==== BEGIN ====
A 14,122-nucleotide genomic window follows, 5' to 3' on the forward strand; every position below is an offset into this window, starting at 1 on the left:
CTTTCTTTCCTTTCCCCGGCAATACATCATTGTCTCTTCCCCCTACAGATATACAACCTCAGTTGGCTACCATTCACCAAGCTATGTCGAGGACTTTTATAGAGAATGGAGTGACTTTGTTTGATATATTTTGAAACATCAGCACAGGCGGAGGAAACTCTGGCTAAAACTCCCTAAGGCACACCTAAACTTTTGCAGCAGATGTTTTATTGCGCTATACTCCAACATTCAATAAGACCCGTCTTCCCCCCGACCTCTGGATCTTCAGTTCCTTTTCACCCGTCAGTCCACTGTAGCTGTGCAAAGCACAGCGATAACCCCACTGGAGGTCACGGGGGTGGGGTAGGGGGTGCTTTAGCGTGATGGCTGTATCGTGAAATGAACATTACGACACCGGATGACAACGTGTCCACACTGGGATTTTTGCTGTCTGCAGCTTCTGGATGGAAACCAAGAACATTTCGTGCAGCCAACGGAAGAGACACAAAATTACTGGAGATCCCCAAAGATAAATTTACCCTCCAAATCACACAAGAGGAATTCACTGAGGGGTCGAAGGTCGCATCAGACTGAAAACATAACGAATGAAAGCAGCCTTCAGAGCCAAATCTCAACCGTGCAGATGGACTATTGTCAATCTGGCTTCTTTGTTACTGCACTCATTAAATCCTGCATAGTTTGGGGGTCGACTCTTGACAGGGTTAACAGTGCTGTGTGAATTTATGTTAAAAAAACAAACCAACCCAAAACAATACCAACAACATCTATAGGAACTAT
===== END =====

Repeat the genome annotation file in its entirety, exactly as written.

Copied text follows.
A 14,122-nucleotide genomic window follows, 5' to 3' on the forward strand; every position below is an offset into this window, starting at 1 on the left:
CTTTCTTTCCTTTCCCCGGCAATACATCATTGTCTCTTCCCCCTACAGATATACAACCTCAGTTGGCTACCATTCACCAAGCTATGTCGAGGACTTTTATAGAGAATGGAGTGACTTTGTTTGATATATTTTGAAACATCAGCACAGGCGGAGGAAACTCTGGCTAAAACTCCCTAAGGCACACCTAAACTTTTGCAGCAGATGTTTTATTGCGCTATACTCCAACATTCAATAAGACCCGTCTTCCCCCCGACCTCTGGATCTTCAGTTCCTTTTCACCCGTCAGTCCACTGTAGCTGTGCAAAGCACAGCGATAACCCCACTGGAGGTCACGGGGGTGGGGTAGGGGGTGCTTTAGCGTGATGGCTGTATCGTGAAATGAACATTACGACACCGGATGACAACGTGTCCACACTGGGATTTTTGCTGTCTGCAGCTTCTGGATGGAAACCAAGAACATTTCGTGCAGCCAACGGAAGAGACACAAAATTACTGGAGATCCCCAAAGATAAATTTACCCTCCAAATCACACAAGAGGAATTCACTGAGGGGTCGAAGGTCGCATCAGACTGAAAACATAACGAATGAAAGCAGCCTTCAGAGCCAAATCTCAACCGTGCAGATGGACTATTGTCAATCTGGCTTCTTTGTTACTGCACTCATTAAATCCTGCATAGTTTGGGGGTCGACTCTTGACAGGGTTAACAGTGCTGTGTGAATTTATGTTAAAAAAACAAACCAACCCAAAACAATACCAACAACATCTATAGGAACTAT